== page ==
Chapter Four stands out as the most removed from the overall enterprise of the monograph. The chapter demonstrates the necessity of recognising the contributions of Marxist, Weberian and Bourdieusian interventions to contemporary theorisations of class (and, correspondingly, inequality). This does not conceive of a Grand Unified Theory of class, but rather avoids employing one framework and forsaking the possible insights of others. Likewise, it avoids the potential criticism of having unjustifiably chosen a framework that most easily allows for the desired conclusions to be accommodated, which Curran charges Beck with doing. Within his introduction, Curran specifies that this chapter intends to build upon the Capitals, Assets and Resources (CARs) approach, as articulated by Mike Savage, Alan Warde and Fiona Devine. This, together with the concept of ‘the distribution of bads’ – the opposite of ‘goods’, in that bads have negative value or impact to consumers – in the following chapter on climate change felt, comparatively speaking, conceptually less accessible to the uninitiated reader.
Curran acknowledges consistently throughout that his analysis is heavily indebted to Beck, yet the centrality of Beck’s risk society to the text does not read as sycophantic. The departures and modifications Curran makes – most notably from Beck’s claim that the increasing relevance of risk will diminish or erase class difference, but also from Beck’s de-emphasis of gradations of risk – can resonate with other critics of Beck. Yet in his conclusion, Curran clearly demonstrates his originality in reiterating that ‘critics have accepted Beck’s framing of the problem – that class solely needs to be shown to continue to be important’ (141). This example does not do justice to the clarity of Curran’s intervention. By challenging Beck without presupposing a directly oppositional standpoint, Curran avoids throwing the baby out with the bathwater and makes a strong claim to an original contribution.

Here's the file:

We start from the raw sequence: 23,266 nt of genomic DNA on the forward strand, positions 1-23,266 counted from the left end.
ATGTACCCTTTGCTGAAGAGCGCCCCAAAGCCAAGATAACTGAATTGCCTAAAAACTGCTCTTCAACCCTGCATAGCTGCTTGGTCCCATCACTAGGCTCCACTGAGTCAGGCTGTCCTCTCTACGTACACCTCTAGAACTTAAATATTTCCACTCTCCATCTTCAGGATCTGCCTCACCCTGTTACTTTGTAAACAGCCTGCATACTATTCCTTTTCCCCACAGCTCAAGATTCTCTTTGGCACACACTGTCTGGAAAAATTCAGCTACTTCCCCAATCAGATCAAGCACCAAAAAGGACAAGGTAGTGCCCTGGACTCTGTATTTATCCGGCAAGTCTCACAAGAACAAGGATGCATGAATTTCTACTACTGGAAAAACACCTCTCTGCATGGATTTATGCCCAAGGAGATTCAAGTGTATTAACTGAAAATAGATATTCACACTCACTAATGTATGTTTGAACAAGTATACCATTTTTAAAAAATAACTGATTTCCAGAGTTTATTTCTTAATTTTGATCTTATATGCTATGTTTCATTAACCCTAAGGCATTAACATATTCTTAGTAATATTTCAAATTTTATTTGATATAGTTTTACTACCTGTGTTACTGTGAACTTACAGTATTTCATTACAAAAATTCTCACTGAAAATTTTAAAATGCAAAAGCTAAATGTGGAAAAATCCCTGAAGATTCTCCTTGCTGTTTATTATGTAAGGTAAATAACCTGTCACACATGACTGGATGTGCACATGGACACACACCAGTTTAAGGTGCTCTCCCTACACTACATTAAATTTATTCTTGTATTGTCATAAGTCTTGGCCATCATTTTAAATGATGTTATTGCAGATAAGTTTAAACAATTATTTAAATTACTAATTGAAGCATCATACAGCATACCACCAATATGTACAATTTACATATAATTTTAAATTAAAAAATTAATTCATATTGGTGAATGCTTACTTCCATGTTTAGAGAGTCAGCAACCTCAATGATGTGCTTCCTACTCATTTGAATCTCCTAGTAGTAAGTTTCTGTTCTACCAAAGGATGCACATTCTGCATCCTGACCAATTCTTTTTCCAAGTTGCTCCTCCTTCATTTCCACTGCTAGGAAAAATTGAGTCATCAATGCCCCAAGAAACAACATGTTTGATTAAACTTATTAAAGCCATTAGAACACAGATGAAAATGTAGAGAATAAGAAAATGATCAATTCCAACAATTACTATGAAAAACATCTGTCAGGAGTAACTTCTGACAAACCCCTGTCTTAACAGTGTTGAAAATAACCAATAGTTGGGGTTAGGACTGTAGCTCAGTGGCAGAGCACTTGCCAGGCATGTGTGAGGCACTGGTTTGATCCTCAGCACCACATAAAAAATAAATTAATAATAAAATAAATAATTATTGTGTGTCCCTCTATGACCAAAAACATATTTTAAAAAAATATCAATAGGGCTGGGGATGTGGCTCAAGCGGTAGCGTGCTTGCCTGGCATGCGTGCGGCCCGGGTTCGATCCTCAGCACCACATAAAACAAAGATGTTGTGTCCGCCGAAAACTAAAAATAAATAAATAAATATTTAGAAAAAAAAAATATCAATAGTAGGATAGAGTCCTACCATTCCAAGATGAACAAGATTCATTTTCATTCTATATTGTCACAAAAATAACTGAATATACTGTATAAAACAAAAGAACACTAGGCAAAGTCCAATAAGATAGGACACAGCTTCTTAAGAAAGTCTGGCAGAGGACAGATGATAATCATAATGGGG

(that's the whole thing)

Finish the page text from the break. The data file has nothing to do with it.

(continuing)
Whilst certainly most useful for sociologists with an existent grounding in the sociology of risk and Beck’s output in particular, Curran’s iterative style renders his arguments broadly accessible to those outside of his sub-field. My biggest gripe in terms of both accessibility and style was the occasional tendency to drop in unnecessary and obscure latinisms such as ‘sub specie aeternitatis’ or ‘pro tanto’, which detracted from otherwise clear passages. I was also slightly disappointed that the (perhaps astonishing) breadth implied by the title was considerably tightened by the deployment of terms. It is a difficult feat to so deftly collect so much of the scholarship on the sociology of risk when different authors will inevitably deploy the term to represent different (and differentiable) phenomena. The discussion centred on the work of Knight and Keynes, on the epistemology of risk (91-95), was a particular highlight.
Whilst it is utterly understandable that Curran does not attempt to accommodate all notions of inequality, or even other major loci of inequality such as race or gender, more attention could be given to the caveats of exactly how Curran’s theory speaks to specific modalities of ‘risk-class’, rather than other phenomena that structure inequality. Despite not being a scholar of risk specifically, I nonetheless recognised and enjoyed the rigour of this work. That Beck himself said to Curran in personal correspondence that Curran was going ‘with Beck beyond Beck’ (158) should underscore this work’s scholastic excellence.
Ben Vincent recently completed a Doctorate at the Center for Interdisciplinary Gender Studies at the University of Leeds. Their research examined non-binary gender identity negotiations in the contexts of queer communities and medical practice. Their interests particularly nucleate around gender, sexuality and the sociology of health and illness.
Note: This review gives the views of the author, and not the position of the LSE Review of Books blog, or of the London School of Economics.